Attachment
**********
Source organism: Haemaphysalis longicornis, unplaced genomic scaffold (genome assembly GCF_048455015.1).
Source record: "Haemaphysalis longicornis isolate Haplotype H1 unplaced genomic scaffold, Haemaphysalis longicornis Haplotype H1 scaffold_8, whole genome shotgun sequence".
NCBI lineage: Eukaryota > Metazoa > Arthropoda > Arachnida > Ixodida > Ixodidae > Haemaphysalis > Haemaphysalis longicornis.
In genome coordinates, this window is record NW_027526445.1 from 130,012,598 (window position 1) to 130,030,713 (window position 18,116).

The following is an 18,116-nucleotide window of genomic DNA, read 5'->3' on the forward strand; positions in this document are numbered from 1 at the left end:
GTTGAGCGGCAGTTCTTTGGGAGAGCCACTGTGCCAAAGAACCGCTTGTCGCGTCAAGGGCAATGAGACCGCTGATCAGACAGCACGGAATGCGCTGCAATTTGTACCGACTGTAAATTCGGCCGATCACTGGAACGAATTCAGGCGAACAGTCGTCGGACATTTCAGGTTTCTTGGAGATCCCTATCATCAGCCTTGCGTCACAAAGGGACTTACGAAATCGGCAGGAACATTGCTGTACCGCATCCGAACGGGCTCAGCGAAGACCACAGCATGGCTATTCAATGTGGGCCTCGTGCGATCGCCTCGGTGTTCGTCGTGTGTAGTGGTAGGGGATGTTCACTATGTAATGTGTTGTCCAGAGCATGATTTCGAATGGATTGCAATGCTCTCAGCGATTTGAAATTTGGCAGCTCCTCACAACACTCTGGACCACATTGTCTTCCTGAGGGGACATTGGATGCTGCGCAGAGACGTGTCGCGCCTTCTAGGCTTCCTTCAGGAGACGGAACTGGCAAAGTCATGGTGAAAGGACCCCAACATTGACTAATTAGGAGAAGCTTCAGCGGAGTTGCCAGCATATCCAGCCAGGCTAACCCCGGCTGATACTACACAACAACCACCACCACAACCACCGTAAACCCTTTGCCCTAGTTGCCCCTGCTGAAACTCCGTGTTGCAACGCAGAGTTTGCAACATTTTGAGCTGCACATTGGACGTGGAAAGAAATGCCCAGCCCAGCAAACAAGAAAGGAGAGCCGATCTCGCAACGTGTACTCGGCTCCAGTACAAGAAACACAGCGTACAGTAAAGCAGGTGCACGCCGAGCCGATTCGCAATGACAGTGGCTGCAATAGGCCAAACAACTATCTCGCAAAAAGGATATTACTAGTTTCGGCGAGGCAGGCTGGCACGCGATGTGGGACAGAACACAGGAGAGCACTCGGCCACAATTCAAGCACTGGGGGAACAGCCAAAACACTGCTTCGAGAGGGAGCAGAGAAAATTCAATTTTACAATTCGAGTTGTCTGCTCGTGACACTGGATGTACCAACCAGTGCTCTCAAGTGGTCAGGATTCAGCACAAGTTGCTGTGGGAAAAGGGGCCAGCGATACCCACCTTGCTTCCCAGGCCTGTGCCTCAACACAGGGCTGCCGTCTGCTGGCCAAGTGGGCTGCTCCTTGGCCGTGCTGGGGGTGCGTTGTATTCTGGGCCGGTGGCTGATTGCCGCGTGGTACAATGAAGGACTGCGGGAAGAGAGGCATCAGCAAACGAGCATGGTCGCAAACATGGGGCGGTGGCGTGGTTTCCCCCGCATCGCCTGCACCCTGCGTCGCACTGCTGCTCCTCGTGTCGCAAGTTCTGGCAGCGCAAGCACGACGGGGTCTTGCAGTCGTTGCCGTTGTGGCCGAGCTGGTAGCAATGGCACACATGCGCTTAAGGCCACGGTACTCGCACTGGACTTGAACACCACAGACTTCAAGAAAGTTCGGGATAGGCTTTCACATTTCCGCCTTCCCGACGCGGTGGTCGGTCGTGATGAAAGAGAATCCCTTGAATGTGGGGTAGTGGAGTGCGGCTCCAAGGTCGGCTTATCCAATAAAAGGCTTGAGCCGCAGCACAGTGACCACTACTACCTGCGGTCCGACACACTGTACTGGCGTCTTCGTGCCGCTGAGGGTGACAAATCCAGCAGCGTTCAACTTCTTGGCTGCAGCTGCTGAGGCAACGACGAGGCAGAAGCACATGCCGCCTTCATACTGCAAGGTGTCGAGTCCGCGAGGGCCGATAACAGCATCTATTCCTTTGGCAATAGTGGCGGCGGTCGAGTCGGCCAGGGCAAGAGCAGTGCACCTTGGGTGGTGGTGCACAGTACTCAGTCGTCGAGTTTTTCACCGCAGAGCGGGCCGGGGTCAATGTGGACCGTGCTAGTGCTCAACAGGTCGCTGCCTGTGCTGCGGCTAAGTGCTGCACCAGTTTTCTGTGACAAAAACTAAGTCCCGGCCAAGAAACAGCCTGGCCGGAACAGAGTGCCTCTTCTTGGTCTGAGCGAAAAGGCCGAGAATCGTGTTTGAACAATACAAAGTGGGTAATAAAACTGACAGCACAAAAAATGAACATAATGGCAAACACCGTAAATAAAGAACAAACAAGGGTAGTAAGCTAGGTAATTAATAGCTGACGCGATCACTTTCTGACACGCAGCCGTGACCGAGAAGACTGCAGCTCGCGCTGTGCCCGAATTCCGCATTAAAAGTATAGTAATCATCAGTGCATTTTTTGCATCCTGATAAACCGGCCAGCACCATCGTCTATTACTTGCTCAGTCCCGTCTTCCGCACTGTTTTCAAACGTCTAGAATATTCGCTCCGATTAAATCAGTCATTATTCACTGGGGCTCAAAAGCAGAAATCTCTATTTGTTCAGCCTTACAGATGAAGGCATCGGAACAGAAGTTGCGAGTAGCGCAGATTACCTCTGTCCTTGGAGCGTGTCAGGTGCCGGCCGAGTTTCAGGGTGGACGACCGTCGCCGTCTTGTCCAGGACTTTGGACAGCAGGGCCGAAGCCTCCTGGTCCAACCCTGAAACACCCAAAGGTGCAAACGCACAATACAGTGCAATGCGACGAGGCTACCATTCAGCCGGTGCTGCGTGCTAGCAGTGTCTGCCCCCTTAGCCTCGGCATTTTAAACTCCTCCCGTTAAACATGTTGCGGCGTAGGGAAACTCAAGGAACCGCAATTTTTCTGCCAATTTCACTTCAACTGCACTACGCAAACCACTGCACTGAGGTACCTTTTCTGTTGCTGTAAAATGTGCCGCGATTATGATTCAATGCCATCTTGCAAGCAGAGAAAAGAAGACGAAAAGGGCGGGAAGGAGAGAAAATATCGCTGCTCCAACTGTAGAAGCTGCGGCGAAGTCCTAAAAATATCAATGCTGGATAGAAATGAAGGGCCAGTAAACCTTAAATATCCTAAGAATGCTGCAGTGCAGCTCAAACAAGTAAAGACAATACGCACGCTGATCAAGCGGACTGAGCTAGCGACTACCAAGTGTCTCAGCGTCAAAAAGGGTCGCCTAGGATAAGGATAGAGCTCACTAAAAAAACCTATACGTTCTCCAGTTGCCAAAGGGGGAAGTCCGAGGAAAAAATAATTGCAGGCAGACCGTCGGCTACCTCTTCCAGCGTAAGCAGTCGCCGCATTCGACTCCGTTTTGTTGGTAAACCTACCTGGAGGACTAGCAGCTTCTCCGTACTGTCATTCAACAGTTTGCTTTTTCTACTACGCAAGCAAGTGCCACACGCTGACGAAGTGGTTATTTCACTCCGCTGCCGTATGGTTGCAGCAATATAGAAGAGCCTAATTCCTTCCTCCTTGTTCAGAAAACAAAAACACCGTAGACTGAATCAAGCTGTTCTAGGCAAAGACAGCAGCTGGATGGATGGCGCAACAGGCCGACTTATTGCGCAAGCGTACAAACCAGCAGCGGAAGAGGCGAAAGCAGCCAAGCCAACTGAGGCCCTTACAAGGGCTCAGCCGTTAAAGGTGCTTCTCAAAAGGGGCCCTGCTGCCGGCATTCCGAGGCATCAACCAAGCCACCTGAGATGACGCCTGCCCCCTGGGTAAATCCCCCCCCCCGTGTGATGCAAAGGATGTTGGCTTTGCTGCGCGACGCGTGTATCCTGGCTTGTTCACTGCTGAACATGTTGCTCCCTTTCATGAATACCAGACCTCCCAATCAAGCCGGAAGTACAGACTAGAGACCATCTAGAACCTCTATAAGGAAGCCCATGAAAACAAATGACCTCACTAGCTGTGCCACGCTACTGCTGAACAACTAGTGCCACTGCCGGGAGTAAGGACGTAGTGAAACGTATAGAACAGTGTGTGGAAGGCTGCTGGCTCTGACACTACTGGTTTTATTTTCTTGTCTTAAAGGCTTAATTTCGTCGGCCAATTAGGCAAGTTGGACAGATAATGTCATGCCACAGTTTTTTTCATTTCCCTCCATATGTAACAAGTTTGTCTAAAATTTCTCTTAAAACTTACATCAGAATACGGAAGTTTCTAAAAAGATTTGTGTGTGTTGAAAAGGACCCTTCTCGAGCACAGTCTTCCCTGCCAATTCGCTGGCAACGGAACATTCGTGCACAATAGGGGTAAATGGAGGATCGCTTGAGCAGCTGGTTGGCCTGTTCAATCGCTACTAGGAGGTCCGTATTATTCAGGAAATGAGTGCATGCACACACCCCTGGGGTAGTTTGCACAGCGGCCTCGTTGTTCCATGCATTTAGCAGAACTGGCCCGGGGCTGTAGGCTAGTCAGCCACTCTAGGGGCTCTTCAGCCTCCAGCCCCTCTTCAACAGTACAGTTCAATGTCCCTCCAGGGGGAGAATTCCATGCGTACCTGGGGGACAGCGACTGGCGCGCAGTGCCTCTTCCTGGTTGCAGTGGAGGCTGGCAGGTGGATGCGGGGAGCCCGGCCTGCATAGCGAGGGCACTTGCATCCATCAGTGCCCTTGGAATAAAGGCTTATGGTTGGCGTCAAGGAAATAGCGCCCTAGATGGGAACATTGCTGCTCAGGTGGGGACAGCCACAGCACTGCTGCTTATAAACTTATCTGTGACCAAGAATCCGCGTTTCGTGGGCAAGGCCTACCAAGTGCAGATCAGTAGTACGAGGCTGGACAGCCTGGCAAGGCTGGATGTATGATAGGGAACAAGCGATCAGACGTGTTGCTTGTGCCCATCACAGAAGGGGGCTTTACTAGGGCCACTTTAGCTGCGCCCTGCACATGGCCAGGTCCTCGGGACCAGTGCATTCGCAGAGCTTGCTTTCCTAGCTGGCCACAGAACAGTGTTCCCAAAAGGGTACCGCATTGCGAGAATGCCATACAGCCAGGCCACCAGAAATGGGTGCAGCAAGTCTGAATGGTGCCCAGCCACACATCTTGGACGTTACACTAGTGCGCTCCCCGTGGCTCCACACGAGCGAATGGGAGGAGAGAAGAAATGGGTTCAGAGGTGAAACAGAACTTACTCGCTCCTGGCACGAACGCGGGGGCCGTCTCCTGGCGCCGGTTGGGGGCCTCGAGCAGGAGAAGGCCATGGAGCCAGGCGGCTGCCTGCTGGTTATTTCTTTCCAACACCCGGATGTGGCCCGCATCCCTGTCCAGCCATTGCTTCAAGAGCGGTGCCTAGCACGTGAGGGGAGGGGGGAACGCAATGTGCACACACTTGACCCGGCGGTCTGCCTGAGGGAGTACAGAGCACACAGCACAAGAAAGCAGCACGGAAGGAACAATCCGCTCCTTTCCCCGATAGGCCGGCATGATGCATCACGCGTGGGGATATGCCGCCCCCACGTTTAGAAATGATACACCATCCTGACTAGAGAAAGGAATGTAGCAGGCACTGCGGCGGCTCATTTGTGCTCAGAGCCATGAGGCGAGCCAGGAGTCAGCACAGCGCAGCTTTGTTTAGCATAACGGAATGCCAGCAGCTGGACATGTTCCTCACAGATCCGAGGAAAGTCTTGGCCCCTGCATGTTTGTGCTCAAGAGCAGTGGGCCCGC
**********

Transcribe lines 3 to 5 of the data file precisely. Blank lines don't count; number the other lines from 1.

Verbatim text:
NCBI lineage: Eukaryota > Metazoa > Arthropoda > Arachnida > Ixodida > Ixodidae > Haemaphysalis > Haemaphysalis longicornis.
In genome coordinates, this window is record NW_027526445.1 from 130,012,598 (window position 1) to 130,030,713 (window position 18,116).

The following is an 18,116-nucleotide window of genomic DNA, read 5'->3' on the forward strand; positions in this document are numbered from 1 at the left end: